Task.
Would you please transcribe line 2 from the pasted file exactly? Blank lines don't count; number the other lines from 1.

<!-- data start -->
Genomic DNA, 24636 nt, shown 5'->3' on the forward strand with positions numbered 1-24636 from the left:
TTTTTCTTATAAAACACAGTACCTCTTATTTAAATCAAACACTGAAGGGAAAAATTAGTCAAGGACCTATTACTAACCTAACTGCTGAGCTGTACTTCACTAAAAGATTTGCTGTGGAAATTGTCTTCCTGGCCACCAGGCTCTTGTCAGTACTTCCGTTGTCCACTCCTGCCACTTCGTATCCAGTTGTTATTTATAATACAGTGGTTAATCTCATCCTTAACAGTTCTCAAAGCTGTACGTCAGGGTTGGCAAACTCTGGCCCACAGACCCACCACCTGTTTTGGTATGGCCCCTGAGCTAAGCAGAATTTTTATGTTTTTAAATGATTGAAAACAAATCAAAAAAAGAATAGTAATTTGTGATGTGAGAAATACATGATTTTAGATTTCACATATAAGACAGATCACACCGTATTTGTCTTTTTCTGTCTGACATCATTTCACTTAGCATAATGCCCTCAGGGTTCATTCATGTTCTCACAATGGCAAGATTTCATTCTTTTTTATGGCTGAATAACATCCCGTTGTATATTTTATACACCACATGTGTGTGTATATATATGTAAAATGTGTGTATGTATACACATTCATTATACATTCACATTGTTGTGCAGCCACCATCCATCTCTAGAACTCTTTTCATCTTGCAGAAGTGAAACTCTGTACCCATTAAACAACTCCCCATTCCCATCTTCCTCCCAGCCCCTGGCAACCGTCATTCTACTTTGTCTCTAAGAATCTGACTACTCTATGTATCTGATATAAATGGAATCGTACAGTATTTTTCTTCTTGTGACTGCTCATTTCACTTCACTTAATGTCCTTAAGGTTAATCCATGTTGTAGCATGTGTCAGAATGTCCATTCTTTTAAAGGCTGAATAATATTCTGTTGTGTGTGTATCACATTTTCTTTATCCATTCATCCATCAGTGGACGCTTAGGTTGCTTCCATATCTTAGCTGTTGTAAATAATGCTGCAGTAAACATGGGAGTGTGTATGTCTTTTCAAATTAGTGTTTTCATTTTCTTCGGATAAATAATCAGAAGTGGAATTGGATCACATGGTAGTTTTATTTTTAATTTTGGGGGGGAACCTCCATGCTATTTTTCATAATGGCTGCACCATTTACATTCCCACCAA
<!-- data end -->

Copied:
TTTTTCTTATAAAACACAGTACCTCTTATTTAAATCAAACACTGAAGGGAAAAATTAGTCAAGGACCTATTACTAACCTAACTGCTGAGCTGTACTTCACTAAAAGATTTGCTGTGGAAATTGTCTTCCTGGCCACCAGGCTCTTGTCAGTACTTCCGTTGTCCACTCCTGCCACTTCGTATCCAGTTGTTATTTATAATACAGTGGTTAATCTCATCCTTAACAGTTCTCAAAGCTGTACGTCAGGGTTGGCAAACTCTGGCCCACAGACCCACCACCTGTTTTGGTATGGCCCCTGAGCTAAGCAGAATTTTTATGTTTTTAAATGATTGAAAACAAATCAAAAAAAGAATAGTAATTTGTGATGTGAGAAATACATGATTTTAGATTTCACATATAAGACAGATCACACCGTATTTGTCTTTTTCTGTCTGACATCATTTCACTTAGCATAATGCCCTCAGGGTTCATTCATGTTCTCACAATGGCAAGATTTCATTCTTTTTTATGGCTGAATAACATCCCGTTGTATATTTTATACACCACATGTGTGTGTATATATATGTAAAATGTGTGTATGTATACACATTCATTATACATTCACATTGTTGTGCAGCCACCATCCATCTCTAGAACTCTTTTCATCTTGCAGAAGTGAAACTCTGTACCCATTAAACAACTCCCCATTCCCATCTTCCTCCCAGCCCCTGGCAACCGTCATTCTACTTTGTCTCTAAGAATCTGACTACTCTATGTATCTGATATAAATGGAATCGTACAGTATTTTTCTTCTTGTGACTGCTCATTTCACTTCACTTAATGTCCTTAAGGTTAATCCATGTTGTAGCATGTGTCAGAATGTCCATTCTTTTAAAGGCTGAATAATATTCTGTTGTGTGTGTATCACATTTTCTTTATCCATTCATCCATCAGTGGACGCTTAGGTTGCTTCCATATCTTAGCTGTTGTAAATAATGCTGCAGTAAACATGGGAGTGTGTATGTCTTTTCAAATTAGTGTTTTCATTTTCTTCGGATAAATAATCAGAAGTGGAATTGGATCACATGGTAGTTTTATTTTTAATTTTGGGGGGGAACCTCCATGCTATTTTTCATAATGGCTGCACCATTTACATTCCCACCAA